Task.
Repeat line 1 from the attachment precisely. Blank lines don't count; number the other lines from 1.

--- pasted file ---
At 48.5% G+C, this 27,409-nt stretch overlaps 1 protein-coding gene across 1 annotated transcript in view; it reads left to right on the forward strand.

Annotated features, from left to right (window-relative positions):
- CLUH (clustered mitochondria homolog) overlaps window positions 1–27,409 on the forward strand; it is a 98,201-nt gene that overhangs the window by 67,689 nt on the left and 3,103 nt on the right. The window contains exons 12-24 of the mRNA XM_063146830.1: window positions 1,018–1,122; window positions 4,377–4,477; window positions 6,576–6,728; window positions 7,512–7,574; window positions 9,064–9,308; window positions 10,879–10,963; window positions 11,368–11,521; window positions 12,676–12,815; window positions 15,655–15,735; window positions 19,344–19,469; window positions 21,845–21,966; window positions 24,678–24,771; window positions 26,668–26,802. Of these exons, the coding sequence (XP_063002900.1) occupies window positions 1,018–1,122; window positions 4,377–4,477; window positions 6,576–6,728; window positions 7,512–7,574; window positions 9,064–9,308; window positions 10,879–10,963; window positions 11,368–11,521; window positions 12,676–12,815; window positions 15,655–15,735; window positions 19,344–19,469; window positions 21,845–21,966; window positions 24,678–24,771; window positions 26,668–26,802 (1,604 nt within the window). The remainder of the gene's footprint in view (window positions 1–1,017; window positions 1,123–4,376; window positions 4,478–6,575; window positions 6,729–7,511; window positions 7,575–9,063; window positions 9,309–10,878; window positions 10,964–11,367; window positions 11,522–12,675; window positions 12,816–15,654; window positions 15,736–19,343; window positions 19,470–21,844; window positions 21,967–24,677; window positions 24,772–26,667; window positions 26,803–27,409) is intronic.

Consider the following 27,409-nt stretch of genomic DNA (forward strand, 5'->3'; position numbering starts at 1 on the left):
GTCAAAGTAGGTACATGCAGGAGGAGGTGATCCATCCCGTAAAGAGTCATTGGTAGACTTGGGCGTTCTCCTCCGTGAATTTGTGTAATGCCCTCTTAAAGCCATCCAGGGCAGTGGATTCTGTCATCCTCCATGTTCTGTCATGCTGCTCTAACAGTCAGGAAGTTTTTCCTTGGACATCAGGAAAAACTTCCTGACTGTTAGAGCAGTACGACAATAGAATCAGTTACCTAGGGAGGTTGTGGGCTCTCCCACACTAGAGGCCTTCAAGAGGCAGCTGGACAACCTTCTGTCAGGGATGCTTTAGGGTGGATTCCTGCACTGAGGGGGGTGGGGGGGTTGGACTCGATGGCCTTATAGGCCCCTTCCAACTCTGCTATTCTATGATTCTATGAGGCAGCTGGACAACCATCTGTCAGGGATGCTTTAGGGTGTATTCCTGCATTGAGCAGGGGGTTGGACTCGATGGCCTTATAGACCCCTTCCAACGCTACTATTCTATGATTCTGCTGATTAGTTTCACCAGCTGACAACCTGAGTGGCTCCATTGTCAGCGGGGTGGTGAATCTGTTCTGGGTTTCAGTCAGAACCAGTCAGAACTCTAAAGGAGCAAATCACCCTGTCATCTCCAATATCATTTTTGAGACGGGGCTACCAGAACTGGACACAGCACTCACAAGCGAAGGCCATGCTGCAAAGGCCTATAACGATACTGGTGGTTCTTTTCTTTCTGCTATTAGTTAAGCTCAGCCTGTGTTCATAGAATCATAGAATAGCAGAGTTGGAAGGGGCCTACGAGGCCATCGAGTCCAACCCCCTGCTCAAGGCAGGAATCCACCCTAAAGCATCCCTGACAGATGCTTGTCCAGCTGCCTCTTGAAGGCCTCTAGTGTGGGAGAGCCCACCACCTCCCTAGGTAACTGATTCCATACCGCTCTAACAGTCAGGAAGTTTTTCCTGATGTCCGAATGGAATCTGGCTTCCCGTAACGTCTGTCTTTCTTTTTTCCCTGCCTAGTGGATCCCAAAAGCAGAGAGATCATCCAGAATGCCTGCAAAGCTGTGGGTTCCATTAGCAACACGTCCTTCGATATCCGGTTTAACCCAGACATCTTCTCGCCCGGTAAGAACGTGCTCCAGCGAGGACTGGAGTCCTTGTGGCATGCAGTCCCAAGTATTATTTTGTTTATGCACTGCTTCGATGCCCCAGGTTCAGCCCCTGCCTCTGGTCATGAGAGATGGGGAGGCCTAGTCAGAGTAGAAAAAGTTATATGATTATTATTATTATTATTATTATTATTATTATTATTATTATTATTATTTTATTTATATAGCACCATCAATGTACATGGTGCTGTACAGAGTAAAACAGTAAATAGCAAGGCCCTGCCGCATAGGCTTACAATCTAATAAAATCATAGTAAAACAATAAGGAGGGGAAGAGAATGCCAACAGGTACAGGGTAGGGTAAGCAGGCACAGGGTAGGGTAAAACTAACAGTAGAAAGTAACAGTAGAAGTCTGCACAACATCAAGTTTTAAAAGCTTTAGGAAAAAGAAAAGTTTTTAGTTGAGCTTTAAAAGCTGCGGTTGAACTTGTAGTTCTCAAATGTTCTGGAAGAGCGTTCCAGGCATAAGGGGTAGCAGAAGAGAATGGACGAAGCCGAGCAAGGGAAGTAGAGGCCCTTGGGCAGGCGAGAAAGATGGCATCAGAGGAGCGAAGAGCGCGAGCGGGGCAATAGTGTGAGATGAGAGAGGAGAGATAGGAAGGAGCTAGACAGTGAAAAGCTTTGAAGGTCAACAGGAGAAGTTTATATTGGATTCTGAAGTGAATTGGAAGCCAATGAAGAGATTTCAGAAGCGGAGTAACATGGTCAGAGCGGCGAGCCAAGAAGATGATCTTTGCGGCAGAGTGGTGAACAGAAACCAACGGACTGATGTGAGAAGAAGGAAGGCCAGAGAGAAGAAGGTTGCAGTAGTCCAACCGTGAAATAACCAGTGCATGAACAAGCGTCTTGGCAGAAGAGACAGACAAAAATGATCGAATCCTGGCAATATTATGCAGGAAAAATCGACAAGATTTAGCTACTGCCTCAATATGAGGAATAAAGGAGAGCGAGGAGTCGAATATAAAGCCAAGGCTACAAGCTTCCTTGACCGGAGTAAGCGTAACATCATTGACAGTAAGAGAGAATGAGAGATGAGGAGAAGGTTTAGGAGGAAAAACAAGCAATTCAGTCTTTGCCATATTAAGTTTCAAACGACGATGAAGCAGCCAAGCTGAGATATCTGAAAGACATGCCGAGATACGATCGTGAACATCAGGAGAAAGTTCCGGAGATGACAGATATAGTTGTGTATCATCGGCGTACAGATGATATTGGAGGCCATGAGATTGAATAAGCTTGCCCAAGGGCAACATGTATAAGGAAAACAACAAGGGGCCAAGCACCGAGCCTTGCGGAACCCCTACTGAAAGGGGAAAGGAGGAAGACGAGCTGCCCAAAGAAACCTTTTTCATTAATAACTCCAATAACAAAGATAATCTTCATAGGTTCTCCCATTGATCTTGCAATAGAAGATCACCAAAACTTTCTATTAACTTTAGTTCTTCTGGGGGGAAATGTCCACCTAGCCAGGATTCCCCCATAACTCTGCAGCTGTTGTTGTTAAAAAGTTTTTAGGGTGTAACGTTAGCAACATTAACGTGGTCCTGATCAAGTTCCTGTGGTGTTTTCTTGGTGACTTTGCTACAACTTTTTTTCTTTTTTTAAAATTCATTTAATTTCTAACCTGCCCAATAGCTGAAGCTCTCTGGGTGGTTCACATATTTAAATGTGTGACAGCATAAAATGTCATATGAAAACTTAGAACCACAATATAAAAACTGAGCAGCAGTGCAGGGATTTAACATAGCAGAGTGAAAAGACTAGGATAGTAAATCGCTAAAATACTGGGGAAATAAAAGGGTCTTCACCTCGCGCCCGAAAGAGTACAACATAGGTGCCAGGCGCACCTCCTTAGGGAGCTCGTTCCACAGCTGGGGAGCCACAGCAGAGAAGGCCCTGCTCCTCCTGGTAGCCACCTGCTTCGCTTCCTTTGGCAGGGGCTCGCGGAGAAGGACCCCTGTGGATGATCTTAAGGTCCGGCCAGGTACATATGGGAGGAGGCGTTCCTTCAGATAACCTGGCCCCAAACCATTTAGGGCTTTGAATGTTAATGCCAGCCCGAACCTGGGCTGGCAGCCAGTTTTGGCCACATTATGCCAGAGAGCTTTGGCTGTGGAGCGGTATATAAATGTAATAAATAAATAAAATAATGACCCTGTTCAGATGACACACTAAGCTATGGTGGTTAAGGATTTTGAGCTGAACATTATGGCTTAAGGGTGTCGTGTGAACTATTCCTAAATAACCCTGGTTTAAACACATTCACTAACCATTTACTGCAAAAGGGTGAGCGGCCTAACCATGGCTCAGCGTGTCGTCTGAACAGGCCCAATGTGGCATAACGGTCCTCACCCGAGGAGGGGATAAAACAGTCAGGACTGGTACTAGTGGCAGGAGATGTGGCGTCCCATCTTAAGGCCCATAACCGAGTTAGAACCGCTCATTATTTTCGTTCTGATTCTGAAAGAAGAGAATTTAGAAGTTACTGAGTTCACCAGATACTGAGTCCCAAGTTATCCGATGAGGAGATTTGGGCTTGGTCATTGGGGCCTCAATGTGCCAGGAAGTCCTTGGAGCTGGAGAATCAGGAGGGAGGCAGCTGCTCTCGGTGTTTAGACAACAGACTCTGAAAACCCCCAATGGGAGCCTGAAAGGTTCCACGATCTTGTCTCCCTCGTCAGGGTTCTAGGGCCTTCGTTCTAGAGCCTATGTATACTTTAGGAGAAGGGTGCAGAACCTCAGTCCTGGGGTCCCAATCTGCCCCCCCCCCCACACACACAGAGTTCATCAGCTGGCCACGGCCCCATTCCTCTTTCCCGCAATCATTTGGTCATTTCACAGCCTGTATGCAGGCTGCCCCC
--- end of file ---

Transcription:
At 48.5% G+C, this 27,409-nt stretch overlaps 1 protein-coding gene across 1 annotated transcript in view; it reads left to right on the forward strand.